As under the 2007 Proposal, the New Requirements require a Compensation Discussion & Analysis (CD&A) which is to describe and explain all significant elements of compensation paid or payable to NEOs for the most recent financial year. The current requirement for a Compensation Committee Report on Executive Compensation is eliminated. The following are to be included in the CD&A:

  1. the objectives of any compensation program or strategy;
  2. what the compensation program is designed to reward;
  3. each element of compensation;
  4. why the issuer chooses to pay each element;
  5. how the issuer determines the amount (and, where applicable, the formula) for each element; and
  6. how each element of compensation and the issuer's decisions regarding that element fit into the issuer's overall compensation objectives and affect decisions regarding other elements.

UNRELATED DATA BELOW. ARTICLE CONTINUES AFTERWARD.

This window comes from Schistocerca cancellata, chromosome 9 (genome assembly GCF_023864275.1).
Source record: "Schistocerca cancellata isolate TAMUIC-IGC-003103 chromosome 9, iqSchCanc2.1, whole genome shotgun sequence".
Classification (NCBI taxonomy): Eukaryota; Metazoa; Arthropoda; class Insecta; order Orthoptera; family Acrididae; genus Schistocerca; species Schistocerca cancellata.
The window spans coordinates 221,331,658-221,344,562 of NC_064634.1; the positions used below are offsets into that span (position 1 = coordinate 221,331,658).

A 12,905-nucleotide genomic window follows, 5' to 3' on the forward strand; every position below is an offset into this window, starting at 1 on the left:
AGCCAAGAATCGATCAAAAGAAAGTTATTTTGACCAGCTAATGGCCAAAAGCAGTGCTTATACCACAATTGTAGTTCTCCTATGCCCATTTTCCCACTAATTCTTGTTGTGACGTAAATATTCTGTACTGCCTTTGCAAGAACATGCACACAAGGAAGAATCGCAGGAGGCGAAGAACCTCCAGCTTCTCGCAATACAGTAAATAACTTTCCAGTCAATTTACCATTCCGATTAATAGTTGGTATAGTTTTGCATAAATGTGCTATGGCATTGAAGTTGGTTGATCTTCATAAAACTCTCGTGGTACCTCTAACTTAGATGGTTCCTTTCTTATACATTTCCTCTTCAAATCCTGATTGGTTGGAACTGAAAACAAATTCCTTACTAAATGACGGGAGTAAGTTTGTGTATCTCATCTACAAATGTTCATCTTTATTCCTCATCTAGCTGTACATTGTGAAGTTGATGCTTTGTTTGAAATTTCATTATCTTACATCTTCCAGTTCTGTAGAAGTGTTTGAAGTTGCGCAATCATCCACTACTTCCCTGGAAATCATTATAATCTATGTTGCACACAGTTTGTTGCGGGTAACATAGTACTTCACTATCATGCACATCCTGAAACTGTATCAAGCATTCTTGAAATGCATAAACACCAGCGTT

If applicable, benchmarks are to be disclosed, explaining components, including the companies included in the benchmark group, and the selection criteria.

Performance goals or similar conditions based on objective, identifiable measures are to be disclosed if applicable. However, in a significant change, from both the 2007 Proposal and current requirements, the test for whether an issuer is permitted to exclude disclosure of performance goals or similar conditions in respect of specific quantitative or qualitative performance-related factors is no longer whether disclosing them would result in "competitive harm" to the issuer. Rather, under the New Requirements, the issuer may exclude disclosure of such performance goals or similar conditions only if a reasonable person would consider that disclosing the information would "seriously prejudice the company's interests". The New Requirements also provide that if a performance goal or similar condition has been publicly disclosed, this exemption cannot be relied upon. In addition, under the New Requirements as under the 2008 Proposal, if this information is not disclosed, the issuer must disclose what percentage of the NEO's compensation is related to this undisclosed information and how difficult it could be for the NEO, or how likely it will be for the issuer, to achieve the undisclosed performance goals or similar conditions.